I can't take credit for this one -- it was first suggested in this comment in the Pat Burrell Fanshot last night -- but I think it's worth investigating, as a deal sending Milton Bradley to Tampa Bay, Pat Burrell to the Rangers, and Kevin Millwood to the Cubs would help all three teams.
The Rays were one of the suitors for Bradley last offseason and a Bradley-for-Burrell deal has apparently been on and off the table between the Cubs and Rays since the middle of the 2009 season. Thus, we know they still have interest in him, and given the fact that Bradley has said he doesn't like to be in the spotlight, Tampa, a low-key baseball environment, might be very good for him.
Here's the problem with Burrell as a Cub, though: he's a DH. Last year, he played only two games in the outfield, starting one (in RF) and playing two innings in LF in the other. He wasn't a very good outfielder when he was with the Phillies; he played 1B, his "best" natural fielding position, in his first full major league season, then moved to the outfield because the Phillies acquired players (Travis Lee and then Jim Thome) who would have been even worse in the outfield than Burrell.
Since the National League doesn't have the DH rule -- yet; I still expect that having the DH in the NL will be a bargaining chip in the next round of player/owner labor negotiations -- Burrell would be useless to the Cubs, even as a backup. You wouldn't want him in the outfield, and he'd be an expensive piece to sit on the bench and pinch-hit twice a week and maybe spell Derrek Lee at 1B once a month.
Ah, but the Texas Rangers do need a designated hitter. About half of the DH duty in Arlington in 2009 was handled by Andruw Jones, who wasn't much better than Burrell last year, and who is a free agent. Burrell's decline with the Rays last year is mystifying -- he was coming off a .875 OPS season in Philadelphia in 2008 where he had 33 HR and 102 walks, which ranked third in the NL. You'd have to think he'd rebound in 2010, playing in the launching pad which is Rangers Ballpark.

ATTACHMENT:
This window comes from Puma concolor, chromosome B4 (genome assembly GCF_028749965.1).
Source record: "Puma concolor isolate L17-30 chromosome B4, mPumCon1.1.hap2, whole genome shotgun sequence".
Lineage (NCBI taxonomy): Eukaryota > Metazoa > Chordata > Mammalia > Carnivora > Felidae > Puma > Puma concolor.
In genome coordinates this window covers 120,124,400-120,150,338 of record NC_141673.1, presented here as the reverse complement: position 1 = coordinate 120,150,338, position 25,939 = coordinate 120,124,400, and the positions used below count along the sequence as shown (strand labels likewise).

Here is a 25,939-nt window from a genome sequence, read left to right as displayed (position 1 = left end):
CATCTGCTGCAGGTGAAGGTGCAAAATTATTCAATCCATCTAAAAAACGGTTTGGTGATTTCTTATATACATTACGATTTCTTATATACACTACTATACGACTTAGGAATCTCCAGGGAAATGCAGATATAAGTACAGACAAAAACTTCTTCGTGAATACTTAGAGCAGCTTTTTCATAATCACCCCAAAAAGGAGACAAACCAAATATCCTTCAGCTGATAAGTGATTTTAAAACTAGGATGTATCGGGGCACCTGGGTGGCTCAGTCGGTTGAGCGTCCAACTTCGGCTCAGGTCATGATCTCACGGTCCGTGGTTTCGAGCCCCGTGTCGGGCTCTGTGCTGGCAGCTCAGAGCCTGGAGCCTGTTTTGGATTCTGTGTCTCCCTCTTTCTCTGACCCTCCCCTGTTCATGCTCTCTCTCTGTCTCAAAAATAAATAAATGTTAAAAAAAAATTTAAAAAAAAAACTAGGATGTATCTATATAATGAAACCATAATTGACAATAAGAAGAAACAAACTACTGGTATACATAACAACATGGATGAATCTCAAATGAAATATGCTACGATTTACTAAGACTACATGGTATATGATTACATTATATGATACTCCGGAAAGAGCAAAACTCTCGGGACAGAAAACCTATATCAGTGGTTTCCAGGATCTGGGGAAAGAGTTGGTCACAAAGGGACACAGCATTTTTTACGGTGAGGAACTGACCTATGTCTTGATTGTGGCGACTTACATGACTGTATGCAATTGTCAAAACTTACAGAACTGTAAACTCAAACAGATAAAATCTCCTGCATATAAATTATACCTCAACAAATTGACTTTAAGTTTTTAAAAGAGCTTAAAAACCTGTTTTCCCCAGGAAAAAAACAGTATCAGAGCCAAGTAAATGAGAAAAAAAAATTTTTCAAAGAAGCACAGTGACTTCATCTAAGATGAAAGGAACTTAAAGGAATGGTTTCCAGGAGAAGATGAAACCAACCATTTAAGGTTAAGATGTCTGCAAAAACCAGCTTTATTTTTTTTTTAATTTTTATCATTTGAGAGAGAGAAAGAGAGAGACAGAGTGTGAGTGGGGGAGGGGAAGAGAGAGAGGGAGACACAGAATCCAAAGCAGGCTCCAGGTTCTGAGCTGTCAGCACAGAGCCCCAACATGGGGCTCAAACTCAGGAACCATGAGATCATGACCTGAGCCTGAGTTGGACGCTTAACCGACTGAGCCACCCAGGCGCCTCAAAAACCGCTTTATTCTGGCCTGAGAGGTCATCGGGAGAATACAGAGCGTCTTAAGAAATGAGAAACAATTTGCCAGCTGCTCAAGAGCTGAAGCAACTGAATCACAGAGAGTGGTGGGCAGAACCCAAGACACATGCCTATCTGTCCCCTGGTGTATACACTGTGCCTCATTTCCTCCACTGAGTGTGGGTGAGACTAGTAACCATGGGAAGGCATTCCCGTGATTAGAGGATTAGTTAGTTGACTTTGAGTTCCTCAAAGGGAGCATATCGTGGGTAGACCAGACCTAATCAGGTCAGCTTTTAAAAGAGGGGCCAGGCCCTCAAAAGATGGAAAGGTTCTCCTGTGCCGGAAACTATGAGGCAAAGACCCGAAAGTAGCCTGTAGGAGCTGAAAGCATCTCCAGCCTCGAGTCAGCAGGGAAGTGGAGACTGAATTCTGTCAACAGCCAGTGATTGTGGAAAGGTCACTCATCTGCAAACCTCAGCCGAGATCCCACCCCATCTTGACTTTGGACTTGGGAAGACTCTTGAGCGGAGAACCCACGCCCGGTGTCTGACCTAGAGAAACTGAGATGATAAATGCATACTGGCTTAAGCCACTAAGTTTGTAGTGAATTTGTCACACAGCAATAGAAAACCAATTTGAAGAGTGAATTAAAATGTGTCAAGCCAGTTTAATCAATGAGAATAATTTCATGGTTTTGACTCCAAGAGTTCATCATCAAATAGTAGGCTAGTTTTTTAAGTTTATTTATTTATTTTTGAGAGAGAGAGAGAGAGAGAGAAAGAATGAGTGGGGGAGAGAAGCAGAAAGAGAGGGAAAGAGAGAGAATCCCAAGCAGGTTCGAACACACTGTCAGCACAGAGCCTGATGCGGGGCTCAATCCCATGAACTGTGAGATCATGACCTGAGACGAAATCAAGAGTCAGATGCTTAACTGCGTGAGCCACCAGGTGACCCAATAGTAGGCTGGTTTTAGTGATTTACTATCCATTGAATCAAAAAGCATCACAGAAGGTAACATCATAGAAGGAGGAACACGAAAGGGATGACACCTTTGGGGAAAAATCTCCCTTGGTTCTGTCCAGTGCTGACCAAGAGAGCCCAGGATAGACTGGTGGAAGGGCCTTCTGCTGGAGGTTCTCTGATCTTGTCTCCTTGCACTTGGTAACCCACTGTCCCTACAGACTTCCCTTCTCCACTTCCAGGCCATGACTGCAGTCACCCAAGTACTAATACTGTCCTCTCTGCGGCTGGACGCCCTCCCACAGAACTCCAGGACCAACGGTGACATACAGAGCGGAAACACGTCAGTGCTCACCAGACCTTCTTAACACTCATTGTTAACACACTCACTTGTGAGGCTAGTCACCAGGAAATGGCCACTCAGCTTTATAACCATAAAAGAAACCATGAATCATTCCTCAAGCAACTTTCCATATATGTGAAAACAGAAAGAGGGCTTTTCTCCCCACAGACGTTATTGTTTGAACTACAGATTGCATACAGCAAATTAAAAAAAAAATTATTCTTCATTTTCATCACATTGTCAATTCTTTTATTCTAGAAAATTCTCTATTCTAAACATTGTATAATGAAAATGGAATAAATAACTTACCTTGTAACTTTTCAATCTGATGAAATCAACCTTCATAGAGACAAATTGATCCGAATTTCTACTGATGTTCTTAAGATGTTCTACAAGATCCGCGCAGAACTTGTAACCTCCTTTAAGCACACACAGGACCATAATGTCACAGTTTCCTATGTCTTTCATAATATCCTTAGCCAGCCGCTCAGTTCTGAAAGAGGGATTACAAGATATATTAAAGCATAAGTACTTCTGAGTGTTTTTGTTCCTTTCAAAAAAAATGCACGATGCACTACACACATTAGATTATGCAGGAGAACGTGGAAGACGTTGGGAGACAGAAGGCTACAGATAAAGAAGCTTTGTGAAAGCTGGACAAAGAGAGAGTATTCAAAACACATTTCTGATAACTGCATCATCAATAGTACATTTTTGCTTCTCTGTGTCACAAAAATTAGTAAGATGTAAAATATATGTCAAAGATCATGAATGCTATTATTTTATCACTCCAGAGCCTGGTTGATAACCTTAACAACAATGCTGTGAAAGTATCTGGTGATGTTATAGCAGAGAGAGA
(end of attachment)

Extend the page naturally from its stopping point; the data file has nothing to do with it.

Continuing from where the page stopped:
The primary reason for making this deal, of course, is the Cubs' desire to be rid of Bradley, and thus you'd have to equalize the contract money between the three teams, or at least come close to doing so. The Cubs know they are not dealing from a position of strength and will probably have to take on extra money, so let's look at what's left on the contracts of each of these players. All numbers are, as usual, from Cot's Baseball Contracts.
Milton Bradley is due $9 million in 2010 and $12 million in 2011.
Pat Burrell is due $9.2 million in 2010 ($9 million salary and $200,000 if traded).
Kevin Millwood is due $12 million in 2010 -- and a $15 million signing bonus that's payable over a five-year period from 2011 to 2015, presumably $3 million a year (though that's not made clear at Cot's).
If the deal were made straight-up -- each team taking on the contract of the player they're acquiring -- the Rangers make out like bandits, because they'd be losing a $27 million obligation (Millwood) and taking on a $9.2 million obligation (Burrell). The Cubs would be taking on some extra money in that scenario, $27 million (Millwood) compared to $21 million (Bradley). The total money owed to all three players in all three of these deals is $57.2 million.
We know, from numerous reports, that the Cubs are willing to eat some salary to make Bradley disappear from the roster. So how about something like this:
The Rays pay Bradley the $9 million he's owed this year, and $3 million (one-third) of what Bradley's owed in 2011 -- total of $12 million.
The Cubs pay Millwood the $12 million he is owed this year, two-thirds of what Bradley's owed in 2011 ($9 million) and half ($7.5 million) of Millwood's signing bonus over the five-year period -- total of $28.5 million, but spread out over a longer timeframe.
The Rangers pay Burrell the $9.2 million he's owed this year, and half ($7.5 million) of Millwood's signing bonus over the five-year period -- total of $16.7 million.
That, to me, would make the deal financially workable, and also make baseball sense, for all three teams -- the Rays get a player they have apparently sought for a while at an under-market price; the Cubs pay a few more total dollars, but can spread it out over a longer time period; and the Rangers get a useful player and more than $10 million of financial relief. This would also possibly free up enough 2010 dollars for the Cubs to offer Rich Harden arbitration, if they wanted to; if they didn't, they'd at least have an experienced major league arm in Millwood to replace him.
As we often say here: GETITDON EJIM!